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Without knowing REDD‘s true costs we can’t analyse the benefits, says the ASB Partnership for the Tropical Forest Margins‘ Peter A. Minang.
Science tells us that valuing forests for carbon (by financing Reduced Emissions from Deforestation and forest Degradation (REDD) or REDD-plus) could help mitigate climate change and improve livelihoods. But it seems to me that delivering these benefits will depend as much on politics and institutions as on science.
Evidence from across the humid and sub-humid tropics shows that people make very low economic returns from cleared forests, when calculated per tonne of carbon dioxide (CO2) emitted. The Alternatives to Slash-and-Burn (ASB) Partnership for the Tropical Forest Margins has shown that, in Cameroon, Indonesia, Peru and the Philippines, 80 per cent of all emissions from deforestation between 1990 and 2005 could have been avoided for less than US$5 per tonne of CO2 equivalent released.
This is a relatively low opportunity cost that should make REDD-plus very attractive for developing countries. Other studies including the Stern and Eliasch reviews have also found relatively lower costs compared to other mitigation options. But are low opportunity costs enough?
Land use change in the tropics is driven by people trying to maximise their economic gain. They will always choose the most profitable option available. If REDD is to work as a real financial incentive, it must be robust enough to compete with other potential land uses.
One answer might be to target specific ecosystems, such as peatlands, that store large amounts of carbon and that don‘t generate much money when land use is changed. In Indonesian peatlands, for example, the ASB studies found that land users earned just US$0.10–0.20 per tonne of CO2 equivalent lost from changing land use. Compensating land users to conserve peatlands here could arguably be a cost-effective way to lower emissions, while maximising livelihood benefits.
Another option for REDD could be to focus on supporting trees in farmed landscapes that are intermediate between natural forests and intensive agriculture (i.e. agroforestry systems). The ASB studies show that multi-storey agrofrestry systems, such as cocoa or coffee plantations in west and central Africa, or jungle rubber in Indonesia, can conserve and sequester moderate to high amounts of carbon, while also maintaining relatively high biodiversity and providing moderate profits for farmers.
Better agriculture, less deforestation
But it will take more than financial incentives alone for REDD to lower emissions and improve livelihoods. REDD strategies will also have to address other issues, including causes of deforestation, sustainable forest management and monitoring capacity.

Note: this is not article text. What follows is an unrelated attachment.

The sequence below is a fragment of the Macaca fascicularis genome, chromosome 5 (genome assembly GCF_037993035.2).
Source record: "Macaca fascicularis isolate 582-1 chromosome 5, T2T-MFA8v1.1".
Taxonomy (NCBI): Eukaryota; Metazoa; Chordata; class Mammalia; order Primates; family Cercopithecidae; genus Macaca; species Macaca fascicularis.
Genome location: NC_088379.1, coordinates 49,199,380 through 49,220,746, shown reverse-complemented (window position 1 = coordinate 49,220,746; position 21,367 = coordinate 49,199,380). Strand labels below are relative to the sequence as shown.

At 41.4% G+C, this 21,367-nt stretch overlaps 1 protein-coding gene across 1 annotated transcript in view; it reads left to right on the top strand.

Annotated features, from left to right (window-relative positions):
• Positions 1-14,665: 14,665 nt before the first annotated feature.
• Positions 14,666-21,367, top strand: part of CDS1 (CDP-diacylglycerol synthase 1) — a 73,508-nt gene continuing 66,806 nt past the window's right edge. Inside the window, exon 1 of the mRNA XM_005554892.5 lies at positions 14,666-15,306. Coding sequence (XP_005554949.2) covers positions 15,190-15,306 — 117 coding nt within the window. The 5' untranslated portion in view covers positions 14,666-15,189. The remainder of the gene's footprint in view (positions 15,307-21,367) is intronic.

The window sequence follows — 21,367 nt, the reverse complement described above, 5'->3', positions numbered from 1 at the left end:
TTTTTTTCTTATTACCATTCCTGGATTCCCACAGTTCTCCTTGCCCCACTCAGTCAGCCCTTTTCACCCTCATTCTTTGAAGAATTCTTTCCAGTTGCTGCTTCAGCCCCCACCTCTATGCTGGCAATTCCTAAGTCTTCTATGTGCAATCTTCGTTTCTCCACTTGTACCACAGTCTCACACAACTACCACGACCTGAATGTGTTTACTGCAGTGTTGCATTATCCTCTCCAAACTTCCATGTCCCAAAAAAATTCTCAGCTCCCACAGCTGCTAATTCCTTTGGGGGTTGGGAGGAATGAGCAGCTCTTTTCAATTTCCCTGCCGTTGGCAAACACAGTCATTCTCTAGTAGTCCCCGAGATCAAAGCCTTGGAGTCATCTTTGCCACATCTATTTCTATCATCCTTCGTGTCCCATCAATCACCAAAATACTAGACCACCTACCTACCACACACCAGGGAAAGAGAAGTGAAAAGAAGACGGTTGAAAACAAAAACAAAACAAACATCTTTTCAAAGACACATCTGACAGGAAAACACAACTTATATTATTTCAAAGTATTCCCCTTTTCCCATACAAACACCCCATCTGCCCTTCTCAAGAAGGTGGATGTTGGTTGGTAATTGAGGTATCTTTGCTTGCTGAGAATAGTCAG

There is overwhelming evidence that deforestation in Africa and parts of Asia is largely due to agricultural expansion. So stopping it means making agriculture more efficient. This, in turn, means that funding for agricultural research and extension programmes for agricultural intensification has to be part of any effective and efficient REDD package.
Investing in agricultural intensification in the tropics is often complicated by unclear tenure and land rights. These also make designing and implementing REDD (and ensuring proper benefit sharing) complicated. Clearly, property rights would have to be reformed for REDD to be successful — which presents a whole new suite of challenges.
And some of the countries with the greatest potential for REDD also have serious governance challenges. For example, the Democratic Republic of the Congo, Nigeria, Myanmar, Sudan, Venezuela, Zambia, Zimbabwe and to some extent Indonesia are among the top ten countries for REDD potential but have also ranked poorly on forest governance. In many of these countries illegal logging even in protected forests remains a challenge.
Planning, measuring, monitoring and reporting REDD activities could prove a major stumbling block. We have learned some lessons from existing carbon markets transaction costs, like the Clean Development Mechanism (CDM), which have led to REDD readiness programmes by the World Bank and UN. But this is just a beginning to what’s needed.
Many developing countries will require substantial investments in capacity building, science, policy and institutions before REDD will cut carbon emissions and benefit livelihoods. For example, countries will need technical support to develop carbon inventory systems and remote sensing capacity. And they will need support to set up the institutional infrastructure required to distribute REDD benefits and implement various incentive schemes.
Broadly speaking, developing countries will have to promote rural development that encourages high carbon stocks in landscapes with high profitability and other environmental service benefits such as water and biodiversity.
Even if monitoring and measuring can be achieved, there is the question of permanence — whether a projects‘ emission reductions will stand the test of time, or whether they might be reversed. This issue, among others, has kept the price of carbon from developing countries‘ land use change and forestry at about US$4 per tonne — compared to about US$15 for the European Union. Any REDD agreement must address this differential if it is to offer developing countries effective financial incentives.
The bottom line is that our support for REDD is based on flimsy evidence. Though opportunity costs appear to be low, we still know very little about how much it will really cost a country to set up and implement REDD. So since the costs and benefits have not been well understood, we cannot realistically assess how and when REDD could deliver sustainable benefits.
Peter A. Minang is acting global coordinator of the ASB Partnership for the Tropical Forest Margins at the World Agroforestry Centre in Kenya.